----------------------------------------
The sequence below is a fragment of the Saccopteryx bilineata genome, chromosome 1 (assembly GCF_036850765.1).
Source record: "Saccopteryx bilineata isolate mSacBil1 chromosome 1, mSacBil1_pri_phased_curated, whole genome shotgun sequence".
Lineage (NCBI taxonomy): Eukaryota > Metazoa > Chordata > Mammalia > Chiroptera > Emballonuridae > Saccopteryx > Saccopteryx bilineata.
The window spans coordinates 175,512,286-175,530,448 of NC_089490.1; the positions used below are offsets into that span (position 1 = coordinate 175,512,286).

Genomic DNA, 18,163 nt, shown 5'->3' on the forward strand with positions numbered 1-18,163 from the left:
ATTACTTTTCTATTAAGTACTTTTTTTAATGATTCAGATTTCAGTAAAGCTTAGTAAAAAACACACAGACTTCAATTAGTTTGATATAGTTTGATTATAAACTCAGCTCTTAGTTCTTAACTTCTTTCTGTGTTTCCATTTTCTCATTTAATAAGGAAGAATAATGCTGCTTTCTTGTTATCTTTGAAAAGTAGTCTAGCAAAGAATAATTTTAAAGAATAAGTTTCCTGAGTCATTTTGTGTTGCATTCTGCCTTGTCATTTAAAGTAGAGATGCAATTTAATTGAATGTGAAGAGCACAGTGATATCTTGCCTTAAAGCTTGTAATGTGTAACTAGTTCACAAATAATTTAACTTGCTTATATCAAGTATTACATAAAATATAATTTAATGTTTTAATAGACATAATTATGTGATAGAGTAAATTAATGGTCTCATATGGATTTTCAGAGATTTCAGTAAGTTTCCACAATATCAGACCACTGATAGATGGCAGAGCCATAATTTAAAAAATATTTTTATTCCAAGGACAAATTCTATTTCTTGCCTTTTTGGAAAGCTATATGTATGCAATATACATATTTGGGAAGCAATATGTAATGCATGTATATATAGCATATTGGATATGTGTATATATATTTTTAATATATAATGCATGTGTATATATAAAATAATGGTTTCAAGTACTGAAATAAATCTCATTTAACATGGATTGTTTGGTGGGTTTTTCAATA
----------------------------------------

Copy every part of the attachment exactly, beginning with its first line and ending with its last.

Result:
The sequence below is a fragment of the Saccopteryx bilineata genome, chromosome 1 (assembly GCF_036850765.1).
Source record: "Saccopteryx bilineata isolate mSacBil1 chromosome 1, mSacBil1_pri_phased_curated, whole genome shotgun sequence".
Lineage (NCBI taxonomy): Eukaryota > Metazoa > Chordata > Mammalia > Chiroptera > Emballonuridae > Saccopteryx > Saccopteryx bilineata.
The window spans coordinates 175,512,286-175,530,448 of NC_089490.1; the positions used below are offsets into that span (position 1 = coordinate 175,512,286).

Genomic DNA, 18,163 nt, shown 5'->3' on the forward strand with positions numbered 1-18,163 from the left:
ATTACTTTTCTATTAAGTACTTTTTTTAATGATTCAGATTTCAGTAAAGCTTAGTAAAAAACACACAGACTTCAATTAGTTTGATATAGTTTGATTATAAACTCAGCTCTTAGTTCTTAACTTCTTTCTGTGTTTCCATTTTCTCATTTAATAAGGAAGAATAATGCTGCTTTCTTGTTATCTTTGAAAAGTAGTCTAGCAAAGAATAATTTTAAAGAATAAGTTTCCTGAGTCATTTTGTGTTGCATTCTGCCTTGTCATTTAAAGTAGAGATGCAATTTAATTGAATGTGAAGAGCACAGTGATATCTTGCCTTAAAGCTTGTAATGTGTAACTAGTTCACAAATAATTTAACTTGCTTATATCAAGTATTACATAAAATATAATTTAATGTTTTAATAGACATAATTATGTGATAGAGTAAATTAATGGTCTCATATGGATTTTCAGAGATTTCAGTAAGTTTCCACAATATCAGACCACTGATAGATGGCAGAGCCATAATTTAAAAAATATTTTTATTCCAAGGACAAATTCTATTTCTTGCCTTTTTGGAAAGCTATATGTATGCAATATACATATTTGGGAAGCAATATGTAATGCATGTATATATAGCATATTGGATATGTGTATATATATTTTTAATATATAATGCATGTGTATATATAAAATAATGGTTTCAAGTACTGAAATAAATCTCATTTAACATGGATTGTTTGGTGGGTTTTTCAATA